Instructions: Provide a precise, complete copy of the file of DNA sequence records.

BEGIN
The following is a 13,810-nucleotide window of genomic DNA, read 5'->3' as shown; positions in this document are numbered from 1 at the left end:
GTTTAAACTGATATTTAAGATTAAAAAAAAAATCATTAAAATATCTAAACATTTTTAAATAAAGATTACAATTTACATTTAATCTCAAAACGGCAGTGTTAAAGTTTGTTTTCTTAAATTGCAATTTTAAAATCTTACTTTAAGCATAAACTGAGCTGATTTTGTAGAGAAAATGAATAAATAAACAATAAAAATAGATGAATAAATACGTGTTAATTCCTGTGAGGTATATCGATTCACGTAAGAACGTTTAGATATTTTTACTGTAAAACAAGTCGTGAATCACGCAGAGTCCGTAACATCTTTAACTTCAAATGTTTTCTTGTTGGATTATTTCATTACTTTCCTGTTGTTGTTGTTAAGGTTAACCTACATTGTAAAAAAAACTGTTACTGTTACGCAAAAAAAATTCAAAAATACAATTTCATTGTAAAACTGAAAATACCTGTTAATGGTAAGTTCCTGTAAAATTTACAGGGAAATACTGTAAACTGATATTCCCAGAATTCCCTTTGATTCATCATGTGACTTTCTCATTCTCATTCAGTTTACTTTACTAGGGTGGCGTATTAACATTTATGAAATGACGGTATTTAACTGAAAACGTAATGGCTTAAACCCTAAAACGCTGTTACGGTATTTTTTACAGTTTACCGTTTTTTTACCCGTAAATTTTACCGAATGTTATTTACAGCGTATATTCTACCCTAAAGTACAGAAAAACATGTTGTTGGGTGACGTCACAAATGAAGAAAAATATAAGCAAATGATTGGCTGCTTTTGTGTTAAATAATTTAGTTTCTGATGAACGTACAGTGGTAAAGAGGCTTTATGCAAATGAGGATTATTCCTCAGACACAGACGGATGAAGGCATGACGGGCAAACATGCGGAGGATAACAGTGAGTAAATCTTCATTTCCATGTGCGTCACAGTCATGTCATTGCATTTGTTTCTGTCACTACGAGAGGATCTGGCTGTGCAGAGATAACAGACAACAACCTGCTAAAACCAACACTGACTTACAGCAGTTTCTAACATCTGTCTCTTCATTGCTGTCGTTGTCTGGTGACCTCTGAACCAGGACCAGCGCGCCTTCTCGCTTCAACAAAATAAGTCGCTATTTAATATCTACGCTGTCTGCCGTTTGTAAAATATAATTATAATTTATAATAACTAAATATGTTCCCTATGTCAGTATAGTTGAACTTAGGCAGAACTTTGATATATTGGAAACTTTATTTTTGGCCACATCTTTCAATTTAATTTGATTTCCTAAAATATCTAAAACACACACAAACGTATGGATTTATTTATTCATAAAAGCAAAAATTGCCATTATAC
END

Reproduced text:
The following is a 13,810-nucleotide window of genomic DNA, read 5'->3' as shown; positions in this document are numbered from 1 at the left end:
GTTTAAACTGATATTTAAGATTAAAAAAAAAATCATTAAAATATCTAAACATTTTTAAATAAAGATTACAATTTACATTTAATCTCAAAACGGCAGTGTTAAAGTTTGTTTTCTTAAATTGCAATTTTAAAATCTTACTTTAAGCATAAACTGAGCTGATTTTGTAGAGAAAATGAATAAATAAACAATAAAAATAGATGAATAAATACGTGTTAATTCCTGTGAGGTATATCGATTCACGTAAGAACGTTTAGATATTTTTACTGTAAAACAAGTCGTGAATCACGCAGAGTCCGTAACATCTTTAACTTCAAATGTTTTCTTGTTGGATTATTTCATTACTTTCCTGTTGTTGTTGTTAAGGTTAACCTACATTGTAAAAAAAACTGTTACTGTTACGCAAAAAAAATTCAAAAATACAATTTCATTGTAAAACTGAAAATACCTGTTAATGGTAAGTTCCTGTAAAATTTACAGGGAAATACTGTAAACTGATATTCCCAGAATTCCCTTTGATTCATCATGTGACTTTCTCATTCTCATTCAGTTTACTTTACTAGGGTGGCGTATTAACATTTATGAAATGACGGTATTTAACTGAAAACGTAATGGCTTAAACCCTAAAACGCTGTTACGGTATTTTTTACAGTTTACCGTTTTTTTACCCGTAAATTTTACCGAATGTTATTTACAGCGTATATTCTACCCTAAAGTACAGAAAAACATGTTGTTGGGTGACGTCACAAATGAAGAAAAATATAAGCAAATGATTGGCTGCTTTTGTGTTAAATAATTTAGTTTCTGATGAACGTACAGTGGTAAAGAGGCTTTATGCAAATGAGGATTATTCCTCAGACACAGACGGATGAAGGCATGACGGGCAAACATGCGGAGGATAACAGTGAGTAAATCTTCATTTCCATGTGCGTCACAGTCATGTCATTGCATTTGTTTCTGTCACTACGAGAGGATCTGGCTGTGCAGAGATAACAGACAACAACCTGCTAAAACCAACACTGACTTACAGCAGTTTCTAACATCTGTCTCTTCATTGCTGTCGTTGTCTGGTGACCTCTGAACCAGGACCAGCGCGCCTTCTCGCTTCAACAAAATAAGTCGCTATTTAATATCTACGCTGTCTGCCGTTTGTAAAATATAATTATAATTTATAATAACTAAATATGTTCCCTATGTCAGTATAGTTGAACTTAGGCAGAACTTTGATATATTGGAAACTTTATTTTTGGCCACATCTTTCAATTTAATTTGATTTCCTAAAATATCTAAAACACACACAAACGTATGGATTTATTTATTCATAAAAGCAAAAATTGCCATTATAC